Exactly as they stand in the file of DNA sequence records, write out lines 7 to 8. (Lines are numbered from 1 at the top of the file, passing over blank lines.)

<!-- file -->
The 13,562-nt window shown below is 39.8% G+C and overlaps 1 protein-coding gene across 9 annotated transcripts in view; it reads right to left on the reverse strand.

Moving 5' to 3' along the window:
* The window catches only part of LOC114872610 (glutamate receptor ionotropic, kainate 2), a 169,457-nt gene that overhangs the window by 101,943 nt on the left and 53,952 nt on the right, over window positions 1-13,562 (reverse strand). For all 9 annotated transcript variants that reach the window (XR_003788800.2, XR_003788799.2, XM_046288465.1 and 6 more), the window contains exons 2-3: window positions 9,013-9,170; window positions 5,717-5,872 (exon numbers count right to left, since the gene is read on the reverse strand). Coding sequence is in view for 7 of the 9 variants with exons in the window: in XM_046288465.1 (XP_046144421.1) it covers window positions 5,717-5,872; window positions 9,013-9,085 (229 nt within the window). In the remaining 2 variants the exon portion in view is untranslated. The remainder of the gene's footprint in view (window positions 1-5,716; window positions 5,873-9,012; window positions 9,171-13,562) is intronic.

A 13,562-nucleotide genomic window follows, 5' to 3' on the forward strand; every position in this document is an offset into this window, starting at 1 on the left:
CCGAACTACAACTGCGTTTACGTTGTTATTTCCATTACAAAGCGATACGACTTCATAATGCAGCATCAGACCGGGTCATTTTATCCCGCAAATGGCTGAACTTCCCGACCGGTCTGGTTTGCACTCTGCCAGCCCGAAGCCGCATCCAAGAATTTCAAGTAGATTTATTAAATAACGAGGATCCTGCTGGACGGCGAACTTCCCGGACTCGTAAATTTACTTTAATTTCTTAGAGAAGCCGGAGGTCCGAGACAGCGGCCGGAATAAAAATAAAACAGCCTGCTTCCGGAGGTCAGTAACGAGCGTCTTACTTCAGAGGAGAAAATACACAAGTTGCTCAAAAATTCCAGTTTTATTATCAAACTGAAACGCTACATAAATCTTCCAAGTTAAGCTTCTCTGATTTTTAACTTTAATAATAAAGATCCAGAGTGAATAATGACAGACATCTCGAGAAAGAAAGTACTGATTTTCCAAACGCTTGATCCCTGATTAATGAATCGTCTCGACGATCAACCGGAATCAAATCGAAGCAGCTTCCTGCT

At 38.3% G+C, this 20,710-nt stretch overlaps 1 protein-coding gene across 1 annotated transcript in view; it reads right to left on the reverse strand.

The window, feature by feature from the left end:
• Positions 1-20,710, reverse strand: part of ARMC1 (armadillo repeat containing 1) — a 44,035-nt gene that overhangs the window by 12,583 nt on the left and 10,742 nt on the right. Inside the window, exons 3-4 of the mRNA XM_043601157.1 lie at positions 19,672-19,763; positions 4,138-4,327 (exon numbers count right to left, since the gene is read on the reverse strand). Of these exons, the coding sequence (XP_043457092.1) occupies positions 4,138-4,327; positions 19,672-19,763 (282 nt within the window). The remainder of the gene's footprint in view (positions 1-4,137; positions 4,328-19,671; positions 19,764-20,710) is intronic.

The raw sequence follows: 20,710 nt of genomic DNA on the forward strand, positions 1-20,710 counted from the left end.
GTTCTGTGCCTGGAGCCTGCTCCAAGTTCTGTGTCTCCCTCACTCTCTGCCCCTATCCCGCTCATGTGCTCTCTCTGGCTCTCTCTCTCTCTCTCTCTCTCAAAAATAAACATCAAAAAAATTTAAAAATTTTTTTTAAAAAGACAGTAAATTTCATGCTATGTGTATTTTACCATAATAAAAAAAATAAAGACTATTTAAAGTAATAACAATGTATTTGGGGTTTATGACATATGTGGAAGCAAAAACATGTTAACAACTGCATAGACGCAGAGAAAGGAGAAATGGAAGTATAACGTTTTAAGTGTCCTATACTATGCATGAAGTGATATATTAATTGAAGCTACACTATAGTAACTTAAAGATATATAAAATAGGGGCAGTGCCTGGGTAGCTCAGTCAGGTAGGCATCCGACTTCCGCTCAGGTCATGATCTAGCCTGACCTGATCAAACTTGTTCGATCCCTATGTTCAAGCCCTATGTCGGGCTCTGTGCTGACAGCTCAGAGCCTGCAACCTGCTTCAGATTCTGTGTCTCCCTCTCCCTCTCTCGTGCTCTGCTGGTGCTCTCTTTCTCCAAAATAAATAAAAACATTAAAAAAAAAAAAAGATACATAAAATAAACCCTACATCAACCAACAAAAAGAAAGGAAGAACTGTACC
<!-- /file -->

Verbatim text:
The window, feature by feature from the left end:
• Positions 1-20,710, reverse strand: part of ARMC1 (armadillo repeat containing 1) — a 44,035-nt gene that overhangs the window by 12,583 nt on the left and 10,742 nt on the right. Inside the window, exons 3-4 of the mRNA XM_043601157.1 lie at positions 19,672-19,763; positions 4,138-4,327 (exon numbers count right to left, since the gene is read on the reverse strand). Of these exons, the coding sequence (XP_043457092.1) occupies positions 4,138-4,327; positions 19,672-19,763 (282 nt within the window). The remainder of the gene's footprint in view (positions 1-4,137; positions 4,328-19,671; positions 19,764-20,710) is intronic.